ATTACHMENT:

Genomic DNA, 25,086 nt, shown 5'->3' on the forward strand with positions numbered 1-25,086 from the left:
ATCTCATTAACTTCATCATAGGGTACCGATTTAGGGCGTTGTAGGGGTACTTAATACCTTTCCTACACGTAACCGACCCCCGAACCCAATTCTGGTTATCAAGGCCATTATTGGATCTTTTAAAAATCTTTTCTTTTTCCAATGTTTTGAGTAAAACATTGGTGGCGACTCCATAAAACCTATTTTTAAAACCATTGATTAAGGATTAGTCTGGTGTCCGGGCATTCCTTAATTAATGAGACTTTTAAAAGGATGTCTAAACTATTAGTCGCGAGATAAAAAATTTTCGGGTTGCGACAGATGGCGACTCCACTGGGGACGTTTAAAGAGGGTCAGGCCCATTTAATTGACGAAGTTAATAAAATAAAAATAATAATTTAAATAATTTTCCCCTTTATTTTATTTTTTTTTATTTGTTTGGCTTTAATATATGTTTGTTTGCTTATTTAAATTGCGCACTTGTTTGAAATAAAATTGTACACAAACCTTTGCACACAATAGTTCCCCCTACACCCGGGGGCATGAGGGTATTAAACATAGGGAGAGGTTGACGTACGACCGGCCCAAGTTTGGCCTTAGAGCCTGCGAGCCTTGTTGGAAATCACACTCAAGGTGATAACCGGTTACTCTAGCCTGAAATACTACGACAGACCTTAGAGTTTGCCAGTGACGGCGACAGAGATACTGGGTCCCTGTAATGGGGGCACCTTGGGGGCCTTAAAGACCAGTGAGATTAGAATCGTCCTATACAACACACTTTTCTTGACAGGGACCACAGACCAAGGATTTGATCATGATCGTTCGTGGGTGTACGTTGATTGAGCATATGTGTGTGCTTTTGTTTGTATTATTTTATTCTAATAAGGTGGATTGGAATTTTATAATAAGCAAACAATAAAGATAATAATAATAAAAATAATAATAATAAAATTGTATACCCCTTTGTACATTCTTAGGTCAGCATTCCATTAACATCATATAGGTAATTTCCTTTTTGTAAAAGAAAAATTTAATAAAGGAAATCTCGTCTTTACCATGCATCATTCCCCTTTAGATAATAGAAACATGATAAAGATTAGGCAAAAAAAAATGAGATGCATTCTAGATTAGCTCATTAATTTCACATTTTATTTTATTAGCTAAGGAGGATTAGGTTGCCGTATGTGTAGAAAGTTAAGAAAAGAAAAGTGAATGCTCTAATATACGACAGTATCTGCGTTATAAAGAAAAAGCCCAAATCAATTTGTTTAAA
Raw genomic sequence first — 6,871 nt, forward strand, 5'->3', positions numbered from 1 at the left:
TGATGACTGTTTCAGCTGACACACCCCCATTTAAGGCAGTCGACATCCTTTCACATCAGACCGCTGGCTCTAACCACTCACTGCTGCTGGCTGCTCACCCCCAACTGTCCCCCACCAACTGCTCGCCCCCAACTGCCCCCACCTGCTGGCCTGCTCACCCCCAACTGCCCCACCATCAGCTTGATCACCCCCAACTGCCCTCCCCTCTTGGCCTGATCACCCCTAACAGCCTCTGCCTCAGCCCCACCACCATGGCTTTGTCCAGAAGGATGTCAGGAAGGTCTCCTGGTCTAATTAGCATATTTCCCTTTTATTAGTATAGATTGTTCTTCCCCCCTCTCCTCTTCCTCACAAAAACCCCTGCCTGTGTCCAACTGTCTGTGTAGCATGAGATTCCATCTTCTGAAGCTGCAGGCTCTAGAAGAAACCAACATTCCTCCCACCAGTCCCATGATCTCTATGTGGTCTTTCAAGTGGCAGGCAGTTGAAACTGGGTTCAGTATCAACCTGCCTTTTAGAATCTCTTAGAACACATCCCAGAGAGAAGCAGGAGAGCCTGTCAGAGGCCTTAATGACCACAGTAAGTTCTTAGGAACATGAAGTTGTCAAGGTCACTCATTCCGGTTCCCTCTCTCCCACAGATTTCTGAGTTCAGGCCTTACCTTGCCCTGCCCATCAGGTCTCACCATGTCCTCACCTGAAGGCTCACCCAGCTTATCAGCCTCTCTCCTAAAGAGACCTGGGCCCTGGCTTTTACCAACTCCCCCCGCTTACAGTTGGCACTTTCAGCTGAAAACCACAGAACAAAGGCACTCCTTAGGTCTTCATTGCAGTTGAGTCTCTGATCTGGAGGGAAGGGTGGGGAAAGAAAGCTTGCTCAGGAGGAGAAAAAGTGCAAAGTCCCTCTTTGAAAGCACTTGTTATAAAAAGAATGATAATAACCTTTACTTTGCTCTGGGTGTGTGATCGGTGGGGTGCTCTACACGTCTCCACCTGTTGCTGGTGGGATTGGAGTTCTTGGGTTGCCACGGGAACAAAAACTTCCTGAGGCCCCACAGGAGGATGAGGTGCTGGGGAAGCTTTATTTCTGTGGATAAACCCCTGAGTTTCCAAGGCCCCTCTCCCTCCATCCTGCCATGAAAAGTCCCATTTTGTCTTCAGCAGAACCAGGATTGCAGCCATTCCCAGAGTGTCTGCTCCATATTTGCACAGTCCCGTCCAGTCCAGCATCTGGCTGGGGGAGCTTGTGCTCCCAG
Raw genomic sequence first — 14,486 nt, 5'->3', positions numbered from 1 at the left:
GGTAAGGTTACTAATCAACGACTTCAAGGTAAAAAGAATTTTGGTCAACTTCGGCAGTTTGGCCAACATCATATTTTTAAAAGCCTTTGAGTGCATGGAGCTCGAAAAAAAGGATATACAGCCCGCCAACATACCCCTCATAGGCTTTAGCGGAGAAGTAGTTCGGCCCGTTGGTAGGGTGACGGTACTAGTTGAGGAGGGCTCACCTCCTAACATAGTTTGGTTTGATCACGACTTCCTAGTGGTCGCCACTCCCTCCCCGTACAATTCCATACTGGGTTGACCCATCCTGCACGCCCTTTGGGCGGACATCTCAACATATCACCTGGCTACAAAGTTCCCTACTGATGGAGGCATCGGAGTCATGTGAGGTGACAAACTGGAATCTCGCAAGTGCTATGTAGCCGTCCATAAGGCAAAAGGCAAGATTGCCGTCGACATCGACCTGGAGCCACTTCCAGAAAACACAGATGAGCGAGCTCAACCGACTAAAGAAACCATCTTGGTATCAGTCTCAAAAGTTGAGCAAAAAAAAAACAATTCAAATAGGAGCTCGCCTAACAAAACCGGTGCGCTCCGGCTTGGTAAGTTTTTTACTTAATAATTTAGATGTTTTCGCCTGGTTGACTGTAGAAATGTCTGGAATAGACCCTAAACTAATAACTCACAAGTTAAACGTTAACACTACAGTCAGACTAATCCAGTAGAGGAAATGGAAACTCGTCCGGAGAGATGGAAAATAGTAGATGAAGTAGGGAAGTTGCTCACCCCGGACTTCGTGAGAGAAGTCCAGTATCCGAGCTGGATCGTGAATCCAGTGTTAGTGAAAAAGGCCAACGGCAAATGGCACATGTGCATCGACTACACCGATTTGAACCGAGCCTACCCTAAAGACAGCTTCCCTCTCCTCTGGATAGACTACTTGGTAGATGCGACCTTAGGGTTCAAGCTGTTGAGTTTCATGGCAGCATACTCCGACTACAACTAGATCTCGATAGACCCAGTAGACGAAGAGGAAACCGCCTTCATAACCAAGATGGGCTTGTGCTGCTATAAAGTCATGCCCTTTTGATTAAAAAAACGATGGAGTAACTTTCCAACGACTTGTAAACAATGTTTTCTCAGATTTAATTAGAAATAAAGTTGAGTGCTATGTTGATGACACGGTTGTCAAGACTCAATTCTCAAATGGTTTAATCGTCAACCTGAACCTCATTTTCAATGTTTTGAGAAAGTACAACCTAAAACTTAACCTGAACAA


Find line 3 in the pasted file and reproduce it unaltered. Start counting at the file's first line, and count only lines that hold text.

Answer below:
Raw genomic sequence first — 6,871 nt, forward strand, 5'->3', positions numbered from 1 at the left: